More than three years after it was filed, a case alleging professional misconduct by a Putnam County public defender has been settled.
Indiana Supreme Court Hearing Officer Daniel J. Pfleging entered a judgment in favor of James Recker.
"The court concludes that respondent did not commit the attorney misconduct charged and therefore enters judgment in his favor," the decision read. "We find that respondent, James R. Recker, did not engage in attorney misconduct."
The case against Recker was filed by Putnam County Prosecutor Tim Bookwalter in June 2005.
The allegations against Recker stemmed from a case in which he defended Jeremy J. Farris of Roachdale, who was convicted by a jury in August 2005 of murdering 4-year-old Tyler Fogarty in 2004.
Recker was appointed to defend Farris immediately after Farris' arrest, but Farris consequently hired Bainbridge-based attorney James Holder.
Court documents said a cellmate of Farris' told authorities that Farris had confessed to the cellmate that Farris had killed Tyler Fogarty. The cellmate then spoke to his lawyer -- Laura Paul, who was a Putnam County public defender who shared an office with Recker -- about Farris' confession.
At that point, Paul sought advice from Recker on how the matter should be handled, court records said. In turn, court documents said, Recker contacted Holder to tell him Farris was talking to other jail inmates about Farris' involvement in Tyler Fogarty's death.
The verified complaint against Recker alleged that Recker had violated three Indiana Professional Conduct Rules:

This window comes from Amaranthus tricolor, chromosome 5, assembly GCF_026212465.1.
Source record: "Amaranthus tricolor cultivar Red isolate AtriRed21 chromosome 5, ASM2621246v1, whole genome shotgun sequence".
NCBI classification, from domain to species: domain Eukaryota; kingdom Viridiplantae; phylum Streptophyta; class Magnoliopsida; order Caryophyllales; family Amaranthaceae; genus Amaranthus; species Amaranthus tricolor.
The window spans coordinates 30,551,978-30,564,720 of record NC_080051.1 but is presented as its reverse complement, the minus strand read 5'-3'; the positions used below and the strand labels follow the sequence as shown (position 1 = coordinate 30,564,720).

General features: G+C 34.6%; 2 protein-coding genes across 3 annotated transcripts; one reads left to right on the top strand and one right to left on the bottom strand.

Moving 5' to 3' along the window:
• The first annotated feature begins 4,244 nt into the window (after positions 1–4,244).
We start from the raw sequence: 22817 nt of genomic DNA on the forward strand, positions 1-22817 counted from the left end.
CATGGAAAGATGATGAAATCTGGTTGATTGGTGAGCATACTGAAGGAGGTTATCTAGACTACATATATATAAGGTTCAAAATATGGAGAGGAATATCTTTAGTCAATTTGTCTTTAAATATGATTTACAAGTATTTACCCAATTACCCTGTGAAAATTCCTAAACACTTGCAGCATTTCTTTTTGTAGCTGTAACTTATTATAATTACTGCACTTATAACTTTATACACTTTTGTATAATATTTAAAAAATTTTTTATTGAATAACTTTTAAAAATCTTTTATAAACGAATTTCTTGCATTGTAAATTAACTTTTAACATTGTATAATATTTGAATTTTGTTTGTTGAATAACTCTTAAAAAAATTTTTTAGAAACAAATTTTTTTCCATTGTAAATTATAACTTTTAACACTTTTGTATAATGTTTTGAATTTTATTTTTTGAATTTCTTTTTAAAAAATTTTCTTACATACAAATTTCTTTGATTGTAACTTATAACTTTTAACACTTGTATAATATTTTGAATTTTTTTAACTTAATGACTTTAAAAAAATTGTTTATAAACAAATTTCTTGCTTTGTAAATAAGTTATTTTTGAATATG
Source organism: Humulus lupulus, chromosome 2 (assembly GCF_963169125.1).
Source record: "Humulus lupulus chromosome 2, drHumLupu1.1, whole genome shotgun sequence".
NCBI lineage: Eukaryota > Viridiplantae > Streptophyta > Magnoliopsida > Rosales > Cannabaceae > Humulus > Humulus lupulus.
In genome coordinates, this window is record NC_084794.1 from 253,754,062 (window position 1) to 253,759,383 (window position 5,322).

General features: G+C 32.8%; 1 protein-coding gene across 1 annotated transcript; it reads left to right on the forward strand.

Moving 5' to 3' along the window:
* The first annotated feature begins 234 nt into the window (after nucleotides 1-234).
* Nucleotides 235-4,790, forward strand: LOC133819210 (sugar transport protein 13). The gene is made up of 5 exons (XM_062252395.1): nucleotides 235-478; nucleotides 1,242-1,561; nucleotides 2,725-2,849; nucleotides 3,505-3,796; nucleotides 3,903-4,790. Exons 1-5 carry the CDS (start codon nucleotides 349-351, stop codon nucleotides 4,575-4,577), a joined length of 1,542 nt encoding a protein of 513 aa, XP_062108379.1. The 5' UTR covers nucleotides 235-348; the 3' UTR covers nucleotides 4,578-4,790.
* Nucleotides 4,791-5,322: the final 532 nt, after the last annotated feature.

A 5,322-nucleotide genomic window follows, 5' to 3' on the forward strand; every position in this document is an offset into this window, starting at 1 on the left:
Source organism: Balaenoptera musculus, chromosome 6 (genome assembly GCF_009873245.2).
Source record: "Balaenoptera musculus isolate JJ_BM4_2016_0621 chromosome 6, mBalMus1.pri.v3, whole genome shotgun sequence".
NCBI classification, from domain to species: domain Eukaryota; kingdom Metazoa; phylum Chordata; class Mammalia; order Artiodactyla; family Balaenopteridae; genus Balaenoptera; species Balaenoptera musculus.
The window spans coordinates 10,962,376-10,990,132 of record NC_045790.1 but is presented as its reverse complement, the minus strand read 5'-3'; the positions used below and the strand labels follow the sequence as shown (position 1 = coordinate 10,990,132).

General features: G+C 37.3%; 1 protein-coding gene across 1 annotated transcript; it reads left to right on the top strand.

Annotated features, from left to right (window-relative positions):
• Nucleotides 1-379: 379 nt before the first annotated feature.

* An attorney is prohibited from revealing information relating to representation of a client without the client's informed consent;
* That use of information relating to representation of a client to the disadvantage of the client without the client's informed consent is prohibited;
* That while lawyers are associated in a firm, certain prohibitions that apply to any one of them apply to all of them.
"The primary issue in this case is whether respondent and attorney Laura Paul were 'associated in a firm' at the time of the relevant events such that Paul's client was also deemed to be the respondent's client," Pfleging's ruling said.
The court's decision was that although Recker and Paul were both public defenders and worked out of the same office while acting as such, they were not part of the same law firm in a technical sense.
In the ruling, Pfleging said Paul was unaware that Recker was representing Farris, and Recker believed Farris' cellmate was a client of Paul's private practice.